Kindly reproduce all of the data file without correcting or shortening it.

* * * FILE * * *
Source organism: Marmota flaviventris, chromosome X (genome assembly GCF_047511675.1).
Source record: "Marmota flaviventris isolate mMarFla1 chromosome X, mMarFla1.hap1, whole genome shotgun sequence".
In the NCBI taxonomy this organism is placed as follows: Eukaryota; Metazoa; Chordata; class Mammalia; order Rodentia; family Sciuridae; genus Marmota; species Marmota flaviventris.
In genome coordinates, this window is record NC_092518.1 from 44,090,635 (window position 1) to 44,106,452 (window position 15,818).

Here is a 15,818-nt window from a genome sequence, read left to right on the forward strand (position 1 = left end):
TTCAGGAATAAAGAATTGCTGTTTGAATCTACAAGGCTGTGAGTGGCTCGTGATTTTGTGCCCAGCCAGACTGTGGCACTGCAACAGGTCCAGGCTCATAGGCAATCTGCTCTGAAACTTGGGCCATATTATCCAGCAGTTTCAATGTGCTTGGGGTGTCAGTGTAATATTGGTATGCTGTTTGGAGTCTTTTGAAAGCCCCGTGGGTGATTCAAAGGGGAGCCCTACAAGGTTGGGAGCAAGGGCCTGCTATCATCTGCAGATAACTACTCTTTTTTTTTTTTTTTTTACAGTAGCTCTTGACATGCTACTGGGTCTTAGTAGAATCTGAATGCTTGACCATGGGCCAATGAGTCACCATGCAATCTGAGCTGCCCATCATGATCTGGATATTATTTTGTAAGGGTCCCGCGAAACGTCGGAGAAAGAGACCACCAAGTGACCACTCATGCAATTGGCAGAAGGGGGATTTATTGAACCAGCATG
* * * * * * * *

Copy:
Source organism: Marmota flaviventris, chromosome X (genome assembly GCF_047511675.1).
Source record: "Marmota flaviventris isolate mMarFla1 chromosome X, mMarFla1.hap1, whole genome shotgun sequence".
In the NCBI taxonomy this organism is placed as follows: Eukaryota; Metazoa; Chordata; class Mammalia; order Rodentia; family Sciuridae; genus Marmota; species Marmota flaviventris.
In genome coordinates, this window is record NC_092518.1 from 44,090,635 (window position 1) to 44,106,452 (window position 15,818).

Here is a 15,818-nt window from a genome sequence, read left to right on the forward strand (position 1 = left end):
TTCAGGAATAAAGAATTGCTGTTTGAATCTACAAGGCTGTGAGTGGCTCGTGATTTTGTGCCCAGCCAGACTGTGGCACTGCAACAGGTCCAGGCTCATAGGCAATCTGCTCTGAAACTTGGGCCATATTATCCAGCAGTTTCAATGTGCTTGGGGTGTCAGTGTAATATTGGTATGCTGTTTGGAGTCTTTTGAAAGCCCCGTGGGTGATTCAAAGGGGAGCCCTACAAGGTTGGGAGCAAGGGCCTGCTATCATCTGCAGATAACTACTCTTTTTTTTTTTTTTTTTACAGTAGCTCTTGACATGCTACTGGGTCTTAGTAGAATCTGAATGCTTGACCATGGGCCAATGAGTCACCATGCAATCTGAGCTGCCCATCATGATCTGGATATTATTTTGTAAGGGTCCCGCGAAACGTCGGAGAAAGAGACCACCAAGTGACCACTCATGCAATTGGCAGAAGGGGGATTTATTGAACCAGCATG